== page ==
Annual EU report projects increased ethanol production

By Erin Voegele | August 23, 2013

The European Union recently published its annual biofuels report for 2013 with the USDA Foreign Agricultural Service’s Global Agriculture Information Network, reporting that approximately 20 percent of transportation biofuel used within the 27 EU member states was imported during the 2007-2012 timeframe. However, trade actions have been imposed to stymie the trade of ethanol and biodiesel.

According to the GAIN report, biodiesel was the main biofuel used for transportation purposes in 2012. Ethanol comprised only 28 percent of the market share for transportation biofuels during the year. Regarding ethanol, the report specifies that from 2009 through 2012, the majority of ethanol shipped to the EU was an E90 blend. However, in April 2012 the tariff loophole was closed. In February of this year, the European Commission took additional action, and imposed an anti-dumping duty on ethanol coming from the U.S.

Within the report, the authors note that although these actions have been taken, 350 million liters of ethanol is still expected to reach Europe through preferential trade measures, which are mainly used by Guatemala, Peru and Pakistan. Brazilian imports may also enter the Brazilian markets.

Regarding ethanol production in 2013, the report notes that approximately 10.6 million metric tons of cereals are expected to be used as feedstock. Last year, ethanol production resulted in the production of approximately 3.3 million metric tons of distillers dried grains.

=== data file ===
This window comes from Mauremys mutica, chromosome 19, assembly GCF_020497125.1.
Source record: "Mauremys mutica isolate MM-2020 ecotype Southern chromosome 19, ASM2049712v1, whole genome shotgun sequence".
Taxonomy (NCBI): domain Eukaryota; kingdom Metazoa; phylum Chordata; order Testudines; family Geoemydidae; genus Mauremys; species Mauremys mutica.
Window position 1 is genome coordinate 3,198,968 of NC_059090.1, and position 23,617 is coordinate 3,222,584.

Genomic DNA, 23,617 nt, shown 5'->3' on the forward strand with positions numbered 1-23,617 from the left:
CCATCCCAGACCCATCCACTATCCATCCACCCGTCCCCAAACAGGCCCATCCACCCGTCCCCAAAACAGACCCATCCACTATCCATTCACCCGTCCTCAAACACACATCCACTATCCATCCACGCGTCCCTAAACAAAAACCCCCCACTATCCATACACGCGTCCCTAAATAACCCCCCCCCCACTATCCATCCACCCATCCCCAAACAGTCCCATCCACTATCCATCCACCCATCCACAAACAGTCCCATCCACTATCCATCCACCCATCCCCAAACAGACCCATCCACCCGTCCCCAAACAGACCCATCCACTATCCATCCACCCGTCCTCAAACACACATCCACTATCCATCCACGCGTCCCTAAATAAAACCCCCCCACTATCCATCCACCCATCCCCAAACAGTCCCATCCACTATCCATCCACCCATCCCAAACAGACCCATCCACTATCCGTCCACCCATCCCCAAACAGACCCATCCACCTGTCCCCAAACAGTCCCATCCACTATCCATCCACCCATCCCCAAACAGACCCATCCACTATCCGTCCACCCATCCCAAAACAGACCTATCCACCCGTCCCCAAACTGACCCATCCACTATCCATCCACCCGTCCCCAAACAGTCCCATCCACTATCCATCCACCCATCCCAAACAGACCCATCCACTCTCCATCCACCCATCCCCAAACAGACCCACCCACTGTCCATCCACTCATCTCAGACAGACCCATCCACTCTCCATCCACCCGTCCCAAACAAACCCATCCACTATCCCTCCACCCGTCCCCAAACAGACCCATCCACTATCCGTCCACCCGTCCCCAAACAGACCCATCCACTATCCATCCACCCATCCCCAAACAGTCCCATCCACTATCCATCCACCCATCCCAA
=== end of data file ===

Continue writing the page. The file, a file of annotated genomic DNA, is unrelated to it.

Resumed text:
Ethanol imports in Europe peaked in 2011, reaching an estimated 1.635 billion liters, 1.285 billion of which was used for transportation. By 2014, ethanol imports are expected to drop to 850 million liters, with 500 million liters of that amount used for transportation purposes.

A total of 71 ethanol plants are expected to be in existence across Europe in 2013 and 2014, up from 69 in 2012. Only 55 percent of the 8.468 million liters of production capacity was in use last year. Capacity use is expected to increase to 63 percent of 8.481 billion liters by 2014.

This year, EU ethanol producers are expected to use 9.47 million metric tons of sugar beet feedstock, along with 4.65 million metric tons of wheat and 4.97 million metric tons of corn. Barley and rye will also be used in relatively quantities of 540,000 metric tons and 480,000 metric tons. In 2014, the use of all feedstocks is expected to grow slightly, with the exception of sugar beet, which will drop to 9 million metric tons.

Coproduct production is also expected to increase. According to the report, the max theoretical production of distillers grains is 3.33 million metric tons, up from 2.895 million metric tons in 2012. In 2014, the maximum theoretical production of distillers grains is projected to be 3.515 million metric tons.

The production of corn oil coproduct is also increasing within the European Union. In 2006, the maximum theoretical production of corn oil was only 11,000 metric tons. That had increased to 122,000 metric tons last year, with up to 144,000 metric tons expected to be produced this year. In 2014, corn oil production could increase to 146,000 metric tons.

The report also addresses the current state of EU biofuel policy, biodiesel production, and other biobased fuels, such as biogas and wood pellets. The full report can be downloaded here.